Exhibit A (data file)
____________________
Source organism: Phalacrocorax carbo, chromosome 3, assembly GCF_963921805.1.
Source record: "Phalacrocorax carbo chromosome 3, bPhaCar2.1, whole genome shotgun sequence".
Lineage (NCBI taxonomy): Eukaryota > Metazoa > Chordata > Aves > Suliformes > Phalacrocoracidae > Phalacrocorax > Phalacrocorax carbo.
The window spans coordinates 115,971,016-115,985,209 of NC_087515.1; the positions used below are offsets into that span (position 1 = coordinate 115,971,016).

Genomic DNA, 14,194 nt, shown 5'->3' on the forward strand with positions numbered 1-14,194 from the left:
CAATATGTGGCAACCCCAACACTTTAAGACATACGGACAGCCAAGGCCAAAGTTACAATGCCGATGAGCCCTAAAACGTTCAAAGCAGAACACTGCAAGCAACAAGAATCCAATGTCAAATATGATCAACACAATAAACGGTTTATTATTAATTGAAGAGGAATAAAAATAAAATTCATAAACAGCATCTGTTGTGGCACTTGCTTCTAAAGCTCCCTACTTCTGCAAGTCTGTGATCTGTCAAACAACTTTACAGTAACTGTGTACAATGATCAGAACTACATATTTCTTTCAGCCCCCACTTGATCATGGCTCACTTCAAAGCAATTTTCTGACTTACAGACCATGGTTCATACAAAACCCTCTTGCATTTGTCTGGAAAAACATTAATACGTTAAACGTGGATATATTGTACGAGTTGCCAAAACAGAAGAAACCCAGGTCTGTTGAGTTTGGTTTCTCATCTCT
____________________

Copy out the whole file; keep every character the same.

Source organism: Phalacrocorax carbo, chromosome 3, assembly GCF_963921805.1.
Source record: "Phalacrocorax carbo chromosome 3, bPhaCar2.1, whole genome shotgun sequence".
Lineage (NCBI taxonomy): Eukaryota > Metazoa > Chordata > Aves > Suliformes > Phalacrocoracidae > Phalacrocorax > Phalacrocorax carbo.
The window spans coordinates 115,971,016-115,985,209 of NC_087515.1; the positions used below are offsets into that span (position 1 = coordinate 115,971,016).

Genomic DNA, 14,194 nt, shown 5'->3' on the forward strand with positions numbered 1-14,194 from the left:
CAATATGTGGCAACCCCAACACTTTAAGACATACGGACAGCCAAGGCCAAAGTTACAATGCCGATGAGCCCTAAAACGTTCAAAGCAGAACACTGCAAGCAACAAGAATCCAATGTCAAATATGATCAACACAATAAACGGTTTATTATTAATTGAAGAGGAATAAAAATAAAATTCATAAACAGCATCTGTTGTGGCACTTGCTTCTAAAGCTCCCTACTTCTGCAAGTCTGTGATCTGTCAAACAACTTTACAGTAACTGTGTACAATGATCAGAACTACATATTTCTTTCAGCCCCCACTTGATCATGGCTCACTTCAAAGCAATTTTCTGACTTACAGACCATGGTTCATACAAAACCCTCTTGCATTTGTCTGGAAAAACATTAATACGTTAAACGTGGATATATTGTACGAGTTGCCAAAACAGAAGAAACCCAGGTCTGTTGAGTTTGGTTTCTCATCTCT